Quest Arrest (Evercade): COMPLETED!

OK, the bad points out of the way with this first. The graphics are poor (yes, it’s a Game Boy Colour game, but still), the writing is awful and it is full of bugs. There’s no end of swearing which doesn’t even work in context, and the JRPG style fighting system is random and broken (not least because your health bar doesn’t physically change half the time, even though the value of it does). What you have to do is vague and often doesn’t make sense. Every time you change location it pauses the game and pops up to tell you where you are. There are spelling mistakes galore.

It very much feels like a “my first game” project by someone younger than the material they’re producing would be aimed at. It’s all f-this and kill that and murder the other without any of the dialogue to surround it.

It’s not big and it’s not clever, sorry.

But, if that is indeed the situation with its creation, then the output is laudable. There’s a lot going on here and although much of it is unsuccessful there’s a good base behind it. In fact, if the text was just edited well, perhaps made adult in context rather than adult in content, that would fix most of the issues I had with it.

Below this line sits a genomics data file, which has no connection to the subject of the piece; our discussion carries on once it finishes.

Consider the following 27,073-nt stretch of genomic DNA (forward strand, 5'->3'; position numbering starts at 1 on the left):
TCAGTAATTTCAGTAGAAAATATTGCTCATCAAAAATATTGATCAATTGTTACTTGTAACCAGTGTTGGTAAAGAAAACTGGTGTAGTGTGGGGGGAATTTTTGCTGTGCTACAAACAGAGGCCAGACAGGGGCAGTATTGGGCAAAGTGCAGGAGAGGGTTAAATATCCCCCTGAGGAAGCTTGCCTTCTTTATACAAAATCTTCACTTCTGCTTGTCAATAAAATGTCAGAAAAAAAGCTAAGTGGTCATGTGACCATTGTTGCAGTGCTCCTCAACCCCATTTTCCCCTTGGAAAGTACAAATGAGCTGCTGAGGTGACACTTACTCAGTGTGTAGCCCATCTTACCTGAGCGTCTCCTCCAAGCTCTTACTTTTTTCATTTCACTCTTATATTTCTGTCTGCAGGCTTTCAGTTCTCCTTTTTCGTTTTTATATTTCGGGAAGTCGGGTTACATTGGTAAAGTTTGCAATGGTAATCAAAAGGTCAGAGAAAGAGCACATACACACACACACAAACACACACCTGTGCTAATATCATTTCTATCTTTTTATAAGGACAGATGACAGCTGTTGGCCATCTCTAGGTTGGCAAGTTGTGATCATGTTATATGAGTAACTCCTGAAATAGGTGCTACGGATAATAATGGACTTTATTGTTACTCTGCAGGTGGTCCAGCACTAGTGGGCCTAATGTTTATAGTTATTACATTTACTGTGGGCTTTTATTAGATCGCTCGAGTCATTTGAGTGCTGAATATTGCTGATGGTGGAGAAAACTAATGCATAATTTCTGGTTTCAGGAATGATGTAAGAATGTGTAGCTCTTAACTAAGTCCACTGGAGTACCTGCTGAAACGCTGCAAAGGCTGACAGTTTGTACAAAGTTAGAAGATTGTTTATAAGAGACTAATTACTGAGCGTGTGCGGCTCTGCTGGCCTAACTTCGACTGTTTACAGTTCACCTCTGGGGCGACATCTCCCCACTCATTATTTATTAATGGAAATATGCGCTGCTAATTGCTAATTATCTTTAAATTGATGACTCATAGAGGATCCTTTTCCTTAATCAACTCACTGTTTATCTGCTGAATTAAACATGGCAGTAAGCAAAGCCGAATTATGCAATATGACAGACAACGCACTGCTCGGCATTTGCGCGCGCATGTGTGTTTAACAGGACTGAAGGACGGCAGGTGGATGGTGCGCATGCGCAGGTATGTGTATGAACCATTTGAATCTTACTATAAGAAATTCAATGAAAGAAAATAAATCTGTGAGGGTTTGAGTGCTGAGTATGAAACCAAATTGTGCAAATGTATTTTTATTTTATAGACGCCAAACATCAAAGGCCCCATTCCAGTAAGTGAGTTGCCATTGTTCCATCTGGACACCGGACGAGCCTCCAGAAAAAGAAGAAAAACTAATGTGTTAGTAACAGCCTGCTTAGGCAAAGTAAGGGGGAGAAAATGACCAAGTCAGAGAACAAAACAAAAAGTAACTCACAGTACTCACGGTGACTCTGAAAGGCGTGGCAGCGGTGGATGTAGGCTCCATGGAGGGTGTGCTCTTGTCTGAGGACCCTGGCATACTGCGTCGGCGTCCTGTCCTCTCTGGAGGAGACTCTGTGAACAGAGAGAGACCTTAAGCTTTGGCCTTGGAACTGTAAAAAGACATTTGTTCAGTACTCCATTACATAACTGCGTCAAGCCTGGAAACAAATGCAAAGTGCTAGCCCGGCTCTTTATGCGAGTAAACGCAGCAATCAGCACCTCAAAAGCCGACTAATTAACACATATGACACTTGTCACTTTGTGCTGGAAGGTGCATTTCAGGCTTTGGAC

Aside from that, the main aim of the game is to deal with (either kill or arrest) all of the members of some gang causing problems in the local area. Once you’ve done that, you can take down Athena, their boss, who is a badly signposted twist in the story. It’s a short game, and apart from the randomness and occasional inability to see what is a door and what isn’t, not especially hard. I just with it was a bit more toned down and polished.

Deadeus (Evercade): COMPLETED!

For something that looks like Pokémon on the Game Boy, boy did this take a turn. It’s a Game Boy game, set in a little village, with a nice beach and a church and a school and a library, but there’s a dark and sinister secret that the locals don’t want to talk about. And you and your friends have just started having nightmares about it.

With just three days until An Event, you have to get the truth out of people. Or, you can just leave town. In fact, it seems there are a number of different endings available to you, of which I found four. Two of which involve you dying,

It’s an unusual little game, and some bits don’t quite work (like the school only offers three classes and you just turn up to lessons when you fancy it), but the story is compelling and some of the shocking events on the third day are genuinely pretty shocking.

And you can dig up a dead cat. What’s not to enjoy?

Foxyland (Evercade): COMPLETED!

This isn’t quite what I was expecting. You see, I’ve seen Foxyland (and several sequels) on the Switch eShop and PSN, and this isn’t quite that. It’s actually a Mega Drive version of the game, which had different levels.